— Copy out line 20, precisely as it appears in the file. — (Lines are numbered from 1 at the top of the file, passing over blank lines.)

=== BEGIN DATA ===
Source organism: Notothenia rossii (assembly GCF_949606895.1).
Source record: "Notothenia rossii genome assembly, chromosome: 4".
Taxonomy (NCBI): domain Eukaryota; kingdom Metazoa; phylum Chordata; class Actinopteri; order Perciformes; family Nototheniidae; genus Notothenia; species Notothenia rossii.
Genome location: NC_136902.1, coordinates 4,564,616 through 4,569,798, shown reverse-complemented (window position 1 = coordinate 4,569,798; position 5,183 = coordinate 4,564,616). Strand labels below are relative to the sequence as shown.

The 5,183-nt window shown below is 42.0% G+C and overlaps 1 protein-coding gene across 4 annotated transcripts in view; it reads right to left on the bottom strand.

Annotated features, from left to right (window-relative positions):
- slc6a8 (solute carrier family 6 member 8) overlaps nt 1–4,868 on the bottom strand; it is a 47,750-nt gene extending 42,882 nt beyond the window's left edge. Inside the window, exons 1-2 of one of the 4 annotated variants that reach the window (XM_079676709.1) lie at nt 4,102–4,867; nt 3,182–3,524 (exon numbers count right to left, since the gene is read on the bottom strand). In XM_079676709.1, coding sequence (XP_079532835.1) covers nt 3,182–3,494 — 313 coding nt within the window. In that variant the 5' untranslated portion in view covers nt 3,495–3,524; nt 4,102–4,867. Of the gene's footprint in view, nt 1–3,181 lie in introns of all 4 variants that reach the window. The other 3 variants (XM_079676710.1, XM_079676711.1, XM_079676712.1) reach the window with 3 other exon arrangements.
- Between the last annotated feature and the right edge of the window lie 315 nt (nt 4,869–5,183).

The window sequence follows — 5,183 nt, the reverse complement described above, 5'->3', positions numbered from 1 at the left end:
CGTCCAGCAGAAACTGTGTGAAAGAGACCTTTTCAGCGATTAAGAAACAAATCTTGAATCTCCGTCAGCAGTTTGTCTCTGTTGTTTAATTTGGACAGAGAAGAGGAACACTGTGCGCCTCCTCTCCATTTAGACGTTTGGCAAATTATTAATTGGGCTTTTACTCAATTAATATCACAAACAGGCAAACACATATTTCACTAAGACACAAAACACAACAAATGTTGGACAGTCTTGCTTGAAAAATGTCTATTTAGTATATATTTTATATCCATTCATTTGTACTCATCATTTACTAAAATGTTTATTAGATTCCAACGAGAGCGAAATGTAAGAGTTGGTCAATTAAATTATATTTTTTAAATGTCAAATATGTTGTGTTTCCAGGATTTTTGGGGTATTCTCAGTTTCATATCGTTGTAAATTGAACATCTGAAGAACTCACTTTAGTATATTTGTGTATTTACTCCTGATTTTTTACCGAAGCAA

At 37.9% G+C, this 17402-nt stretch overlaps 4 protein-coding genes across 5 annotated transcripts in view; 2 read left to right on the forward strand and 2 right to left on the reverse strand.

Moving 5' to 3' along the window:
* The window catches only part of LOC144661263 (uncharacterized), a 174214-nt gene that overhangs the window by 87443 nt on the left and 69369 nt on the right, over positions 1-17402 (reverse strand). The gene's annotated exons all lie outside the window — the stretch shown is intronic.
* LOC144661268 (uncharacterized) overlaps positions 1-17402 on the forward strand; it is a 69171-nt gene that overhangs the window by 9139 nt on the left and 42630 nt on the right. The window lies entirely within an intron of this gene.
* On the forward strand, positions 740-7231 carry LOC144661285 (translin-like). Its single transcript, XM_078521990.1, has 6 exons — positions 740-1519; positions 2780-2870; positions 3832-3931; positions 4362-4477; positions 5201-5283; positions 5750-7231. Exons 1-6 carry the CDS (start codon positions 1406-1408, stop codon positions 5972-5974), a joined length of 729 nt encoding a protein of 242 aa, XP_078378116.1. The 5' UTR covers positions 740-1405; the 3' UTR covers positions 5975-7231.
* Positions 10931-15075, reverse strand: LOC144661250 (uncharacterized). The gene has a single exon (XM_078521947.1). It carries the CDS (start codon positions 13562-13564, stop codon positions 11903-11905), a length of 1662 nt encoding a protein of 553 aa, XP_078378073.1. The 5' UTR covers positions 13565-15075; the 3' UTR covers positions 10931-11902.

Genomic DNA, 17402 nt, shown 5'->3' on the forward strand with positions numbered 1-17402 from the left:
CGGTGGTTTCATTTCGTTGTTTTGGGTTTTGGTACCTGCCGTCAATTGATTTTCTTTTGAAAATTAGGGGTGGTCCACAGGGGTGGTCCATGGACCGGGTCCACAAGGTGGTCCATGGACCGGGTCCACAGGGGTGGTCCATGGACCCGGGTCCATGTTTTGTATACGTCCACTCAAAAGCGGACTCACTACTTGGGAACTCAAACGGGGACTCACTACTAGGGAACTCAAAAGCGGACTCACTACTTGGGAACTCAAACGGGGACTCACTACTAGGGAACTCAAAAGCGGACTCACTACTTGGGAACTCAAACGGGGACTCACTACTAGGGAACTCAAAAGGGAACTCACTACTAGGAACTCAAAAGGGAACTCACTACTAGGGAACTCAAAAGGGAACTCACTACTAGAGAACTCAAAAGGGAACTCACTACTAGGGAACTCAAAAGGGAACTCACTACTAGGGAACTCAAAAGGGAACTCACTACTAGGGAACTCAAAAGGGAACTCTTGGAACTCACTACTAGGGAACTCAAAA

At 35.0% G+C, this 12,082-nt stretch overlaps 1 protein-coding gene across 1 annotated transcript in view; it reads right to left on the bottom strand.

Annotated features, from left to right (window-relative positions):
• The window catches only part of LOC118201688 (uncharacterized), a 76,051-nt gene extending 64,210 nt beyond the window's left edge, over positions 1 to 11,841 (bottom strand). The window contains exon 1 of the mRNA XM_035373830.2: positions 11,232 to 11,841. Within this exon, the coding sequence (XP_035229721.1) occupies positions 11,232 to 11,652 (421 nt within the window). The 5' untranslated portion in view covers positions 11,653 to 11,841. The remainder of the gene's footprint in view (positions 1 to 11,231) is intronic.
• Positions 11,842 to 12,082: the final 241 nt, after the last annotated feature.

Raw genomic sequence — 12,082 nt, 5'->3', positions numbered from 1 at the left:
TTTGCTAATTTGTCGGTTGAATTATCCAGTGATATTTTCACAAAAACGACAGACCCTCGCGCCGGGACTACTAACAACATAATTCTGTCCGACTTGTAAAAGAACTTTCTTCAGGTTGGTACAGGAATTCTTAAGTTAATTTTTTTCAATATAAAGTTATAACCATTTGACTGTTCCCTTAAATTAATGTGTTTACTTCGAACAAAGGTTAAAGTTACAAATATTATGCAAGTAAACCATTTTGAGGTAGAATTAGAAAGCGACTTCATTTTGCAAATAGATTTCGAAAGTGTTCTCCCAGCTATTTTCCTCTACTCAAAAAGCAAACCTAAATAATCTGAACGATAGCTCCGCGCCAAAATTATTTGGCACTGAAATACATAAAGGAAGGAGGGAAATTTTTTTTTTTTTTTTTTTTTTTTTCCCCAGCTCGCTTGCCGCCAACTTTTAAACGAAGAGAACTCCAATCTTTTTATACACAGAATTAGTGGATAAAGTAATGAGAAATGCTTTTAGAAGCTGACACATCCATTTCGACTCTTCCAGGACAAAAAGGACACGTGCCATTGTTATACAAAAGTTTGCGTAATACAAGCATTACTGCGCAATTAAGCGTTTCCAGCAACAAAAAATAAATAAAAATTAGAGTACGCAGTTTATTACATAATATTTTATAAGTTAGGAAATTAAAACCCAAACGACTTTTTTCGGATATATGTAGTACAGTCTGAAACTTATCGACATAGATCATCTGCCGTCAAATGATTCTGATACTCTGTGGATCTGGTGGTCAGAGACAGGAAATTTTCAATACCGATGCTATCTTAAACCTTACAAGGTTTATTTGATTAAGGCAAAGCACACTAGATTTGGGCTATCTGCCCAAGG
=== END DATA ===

Annotated features, from left to right (window-relative positions):